17. The process according to claim **1**, comprising modeling the volume of gas, on the basis of a cylindrical symmetry, by

(a) determining one-dimensional radially-dependent scalar functions of a gas parameter $\begin{array}{cc}f\ue8a0\left(r\right)=\sum _{j=1}^{n}\ue89e{x}_{j}\ue89e{\Phi}_{j}\ue8a0\left(r\right).& \left(8\right)\end{array}$

wherein f(r) is a radial profile function of the parameter, Φj denotes a family of functions, and X_{j }(with j=1, . . ., n) are n expansion coefficients determined according to $\begin{array}{cc}\underset{x}{\mathrm{min}}\ue89e{\uf605g-y\ue8a0\left(x\right)\uf606}^{2}=\underset{x}{\mathrm{min}}\ue89e\sum _{i=1}^{m}\ue89e{\left({g}_{i}-y\ue8a0\left({v}_{i},x\right)\right)}^{2}\ue89e\text{}\ue89e\mathrm{or}& \left(3\right)\\ \underset{x}{\mathrm{min}}\ue89e{\uf605G-Y\ue8a0\left(x\right)\uf606}^{2}=\underset{x}{\mathrm{min}}\ue89e\sum _{s=1}^{S}\ue89e\sum _{i=1}^{m}\ue89e{\left({g}_{s,i}-{y}_{s}\ue8a0\left({v}_{i},x\right)\right)}^{2}& \left(5\right)\end{array}$

(b) representing the gas two-dimensionally or three dimensionally as a vector $\begin{array}{cc}f\ue8a0\left(\overrightarrow{r}\right)=\sum _{j=1}^{n}\ue89e{x}_{j}\ue89e{\Phi}_{j}\ue8a0\left(\overrightarrow{r}\right)& \left(9\right)\end{array}$

where r=(x,y) and x or y are spatial components of the vector, and wherein a value of the parameter at (x,y) comprises product functions ø(x,y)=ø(x) ø(y), such that $\begin{array}{cc}f\ue8a0\left(x,y\right)=\sum _{k,l}\ue89e{x}_{\mathrm{kl}}\ue89e{\phi}_{k}\ue8a0\left(x\right)\ue89e{\phi}_{l}\ue8a0\left(y\right).& \left(10\right)\end{array}$

18. The process according to claim **17**, wherein the ø_{j }family of functions includes at least one of linear splines, hat functions, or characteristic functions of the harmonic oscillator ø_{0 }(r) ˜exp (−r^{2}), ø_{1 }(r) ˜r exp (−r ^{2}), . . .

19. The process according to claim **14**, comprising a step of discretizing through quadrature methods to improve modeling of gas-parameter profiles.

20. The process according to claim **15**, wherein for gas volumes of a largely unknown structure the process includes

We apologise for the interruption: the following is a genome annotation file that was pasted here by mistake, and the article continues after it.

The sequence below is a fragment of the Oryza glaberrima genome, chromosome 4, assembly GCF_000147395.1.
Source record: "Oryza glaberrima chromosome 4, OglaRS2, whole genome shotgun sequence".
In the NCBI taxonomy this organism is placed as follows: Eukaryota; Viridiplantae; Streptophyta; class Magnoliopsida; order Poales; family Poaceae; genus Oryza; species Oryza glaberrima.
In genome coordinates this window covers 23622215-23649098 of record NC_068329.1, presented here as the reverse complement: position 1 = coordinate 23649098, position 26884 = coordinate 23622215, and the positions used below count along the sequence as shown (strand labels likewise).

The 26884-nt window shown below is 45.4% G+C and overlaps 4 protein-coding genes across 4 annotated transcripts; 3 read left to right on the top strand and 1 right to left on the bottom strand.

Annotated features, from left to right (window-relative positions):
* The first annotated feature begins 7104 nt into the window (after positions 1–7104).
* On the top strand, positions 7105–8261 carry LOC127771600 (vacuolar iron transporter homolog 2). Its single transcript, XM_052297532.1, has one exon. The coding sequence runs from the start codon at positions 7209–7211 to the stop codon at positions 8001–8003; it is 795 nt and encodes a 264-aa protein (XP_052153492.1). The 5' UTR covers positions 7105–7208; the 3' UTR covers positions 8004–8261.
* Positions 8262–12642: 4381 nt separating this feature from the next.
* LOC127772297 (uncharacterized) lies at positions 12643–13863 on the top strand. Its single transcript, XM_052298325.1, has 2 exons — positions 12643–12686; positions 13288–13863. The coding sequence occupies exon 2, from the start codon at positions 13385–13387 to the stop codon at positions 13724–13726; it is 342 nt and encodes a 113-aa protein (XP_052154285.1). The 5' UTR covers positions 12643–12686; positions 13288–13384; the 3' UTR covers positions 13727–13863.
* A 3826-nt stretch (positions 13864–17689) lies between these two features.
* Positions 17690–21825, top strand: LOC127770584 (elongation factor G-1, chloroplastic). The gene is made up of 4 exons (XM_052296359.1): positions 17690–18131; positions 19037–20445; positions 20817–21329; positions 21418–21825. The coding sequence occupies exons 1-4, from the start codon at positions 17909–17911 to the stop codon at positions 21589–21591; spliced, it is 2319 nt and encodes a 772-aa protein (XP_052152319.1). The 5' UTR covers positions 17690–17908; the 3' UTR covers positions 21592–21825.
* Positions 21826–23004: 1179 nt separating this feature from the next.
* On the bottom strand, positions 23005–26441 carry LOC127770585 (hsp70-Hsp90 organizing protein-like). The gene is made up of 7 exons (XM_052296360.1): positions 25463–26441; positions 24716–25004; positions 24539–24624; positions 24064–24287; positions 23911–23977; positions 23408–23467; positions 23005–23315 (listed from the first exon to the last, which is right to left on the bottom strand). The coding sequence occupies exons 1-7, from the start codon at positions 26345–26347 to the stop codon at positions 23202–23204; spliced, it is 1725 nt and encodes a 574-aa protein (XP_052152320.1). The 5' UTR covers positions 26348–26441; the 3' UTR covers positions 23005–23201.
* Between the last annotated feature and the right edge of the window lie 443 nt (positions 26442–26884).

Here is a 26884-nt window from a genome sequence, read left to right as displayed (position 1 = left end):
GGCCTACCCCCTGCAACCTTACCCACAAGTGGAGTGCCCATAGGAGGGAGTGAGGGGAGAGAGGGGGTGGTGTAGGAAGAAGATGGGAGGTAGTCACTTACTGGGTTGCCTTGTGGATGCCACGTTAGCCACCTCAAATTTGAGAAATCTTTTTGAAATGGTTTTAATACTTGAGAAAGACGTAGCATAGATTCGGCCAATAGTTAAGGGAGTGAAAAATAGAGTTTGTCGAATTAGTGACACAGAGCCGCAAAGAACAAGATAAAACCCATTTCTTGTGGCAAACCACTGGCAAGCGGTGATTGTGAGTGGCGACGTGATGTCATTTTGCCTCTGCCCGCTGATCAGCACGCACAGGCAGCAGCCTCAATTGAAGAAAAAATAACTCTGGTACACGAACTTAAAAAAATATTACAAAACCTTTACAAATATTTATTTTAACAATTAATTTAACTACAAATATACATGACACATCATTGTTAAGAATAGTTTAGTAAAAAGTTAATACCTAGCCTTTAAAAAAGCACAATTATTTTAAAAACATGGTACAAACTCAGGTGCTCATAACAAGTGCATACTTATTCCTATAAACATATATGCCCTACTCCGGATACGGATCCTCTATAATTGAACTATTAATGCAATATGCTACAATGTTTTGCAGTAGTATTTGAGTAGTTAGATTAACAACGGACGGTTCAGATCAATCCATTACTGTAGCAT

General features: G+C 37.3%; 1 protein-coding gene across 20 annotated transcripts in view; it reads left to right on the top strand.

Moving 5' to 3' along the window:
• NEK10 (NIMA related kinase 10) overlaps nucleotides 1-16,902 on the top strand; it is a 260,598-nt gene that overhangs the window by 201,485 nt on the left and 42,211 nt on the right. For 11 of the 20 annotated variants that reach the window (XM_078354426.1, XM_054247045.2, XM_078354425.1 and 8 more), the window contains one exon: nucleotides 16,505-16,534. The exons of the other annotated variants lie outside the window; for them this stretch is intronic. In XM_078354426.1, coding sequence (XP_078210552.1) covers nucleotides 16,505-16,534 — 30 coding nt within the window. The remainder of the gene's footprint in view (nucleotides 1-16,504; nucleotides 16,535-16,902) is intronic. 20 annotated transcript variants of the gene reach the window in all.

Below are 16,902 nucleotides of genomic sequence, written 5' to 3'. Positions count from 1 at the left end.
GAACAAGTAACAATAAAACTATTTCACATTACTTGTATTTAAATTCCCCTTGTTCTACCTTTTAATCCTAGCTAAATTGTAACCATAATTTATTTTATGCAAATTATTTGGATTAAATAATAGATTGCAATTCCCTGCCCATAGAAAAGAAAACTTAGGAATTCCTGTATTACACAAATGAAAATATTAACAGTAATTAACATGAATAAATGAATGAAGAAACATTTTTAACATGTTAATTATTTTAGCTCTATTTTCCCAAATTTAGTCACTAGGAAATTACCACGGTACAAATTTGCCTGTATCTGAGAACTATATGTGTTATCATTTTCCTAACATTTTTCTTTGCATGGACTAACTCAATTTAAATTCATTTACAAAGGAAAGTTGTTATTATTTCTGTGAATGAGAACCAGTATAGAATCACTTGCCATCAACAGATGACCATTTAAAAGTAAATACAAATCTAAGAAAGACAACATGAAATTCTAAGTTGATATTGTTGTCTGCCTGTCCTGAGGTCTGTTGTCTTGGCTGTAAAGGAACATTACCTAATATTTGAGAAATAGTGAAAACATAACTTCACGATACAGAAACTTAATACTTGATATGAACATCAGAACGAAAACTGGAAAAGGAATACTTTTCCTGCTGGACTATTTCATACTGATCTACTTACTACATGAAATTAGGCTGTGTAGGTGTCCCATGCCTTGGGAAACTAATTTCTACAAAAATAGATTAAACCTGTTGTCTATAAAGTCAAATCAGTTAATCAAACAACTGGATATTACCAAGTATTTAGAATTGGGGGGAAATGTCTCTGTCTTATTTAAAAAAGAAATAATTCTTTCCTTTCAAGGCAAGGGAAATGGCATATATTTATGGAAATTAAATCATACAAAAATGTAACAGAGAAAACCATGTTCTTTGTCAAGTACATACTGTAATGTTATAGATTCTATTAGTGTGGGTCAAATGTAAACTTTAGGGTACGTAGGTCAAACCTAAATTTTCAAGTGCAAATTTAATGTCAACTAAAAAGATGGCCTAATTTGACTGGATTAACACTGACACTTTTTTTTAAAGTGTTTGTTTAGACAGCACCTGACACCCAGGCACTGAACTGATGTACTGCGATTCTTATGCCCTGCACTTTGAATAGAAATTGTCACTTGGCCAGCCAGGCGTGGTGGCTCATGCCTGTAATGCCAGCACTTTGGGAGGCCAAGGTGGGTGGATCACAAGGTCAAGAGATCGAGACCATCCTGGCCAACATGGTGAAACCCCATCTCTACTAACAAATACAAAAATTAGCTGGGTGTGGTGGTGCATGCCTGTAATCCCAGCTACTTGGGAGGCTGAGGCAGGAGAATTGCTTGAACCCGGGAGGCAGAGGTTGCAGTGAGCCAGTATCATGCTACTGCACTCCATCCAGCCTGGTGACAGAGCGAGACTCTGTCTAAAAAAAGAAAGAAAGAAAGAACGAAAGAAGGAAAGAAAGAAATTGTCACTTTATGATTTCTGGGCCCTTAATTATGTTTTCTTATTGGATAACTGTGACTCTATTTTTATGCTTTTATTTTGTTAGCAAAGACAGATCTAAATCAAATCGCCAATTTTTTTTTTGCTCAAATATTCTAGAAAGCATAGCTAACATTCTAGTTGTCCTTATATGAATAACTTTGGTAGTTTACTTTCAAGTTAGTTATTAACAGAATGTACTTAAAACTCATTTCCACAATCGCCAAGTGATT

expanding each gas parameter profile required for modeling the gas according to a selected set of functions, and

determining the vector x via concatenation of expansion coefficients of all profiles as determined by a least squares method.

21. The process according claim **1**, wherein, in case no information is available about the gas parameter profiles, the process includes

observing the gas volume from at least two directions within the observation plane to obtain spatial information on concentration or temperature profiles, whereby

the spectrometer optical-axis grid divides the gas volume into ranges, with a set of parameters belonging to each range;

concatenating together the parameters into a total parameter vector;

analogously concatenating together the measured spectra into a total measured vector; and

solving a resulting least squares problem according to global fit method.

22. The process according to claim **1**, comprising

determining concentration or temperature parameter profiles from emission spectra of a cylindrically symmetric gas medium;

radially measuring to obtain information on a course of a profile; and

evaluating sequentially from the outside in.

23. The process according to claim **1**, comprising, in a case in which measured spectra lead to ill-conditioned least squares problems because of overlapping lines of sight,

obtaining the maximum information and improved spatial resolution from the measured spectra by applying regularization techniques that impose additional constraints, e.g. profile smoothness or profile monotonicity within certain ranges, and

entering the maximum information into a least squares problem by adding a priori knowledge of the shape of the profiles.

24. The process according to claim **1**, comprising a step of shifting the observation plane, in which the (m+n) spectral measurements are performed, in a direction perpendicular to the observation plane.

Description

The present invention relates to processes for the quantitative analysis of gas volumes, more specifically random exhaust gases from combustion systems, such as jet engines, their combustion chambers and other gas turbines, as well as from incineration plants, chemical facilities, power plant furnaces, or landfills. The invention also relates to systems for performing these processes, and to modeling processes and evaluation processes.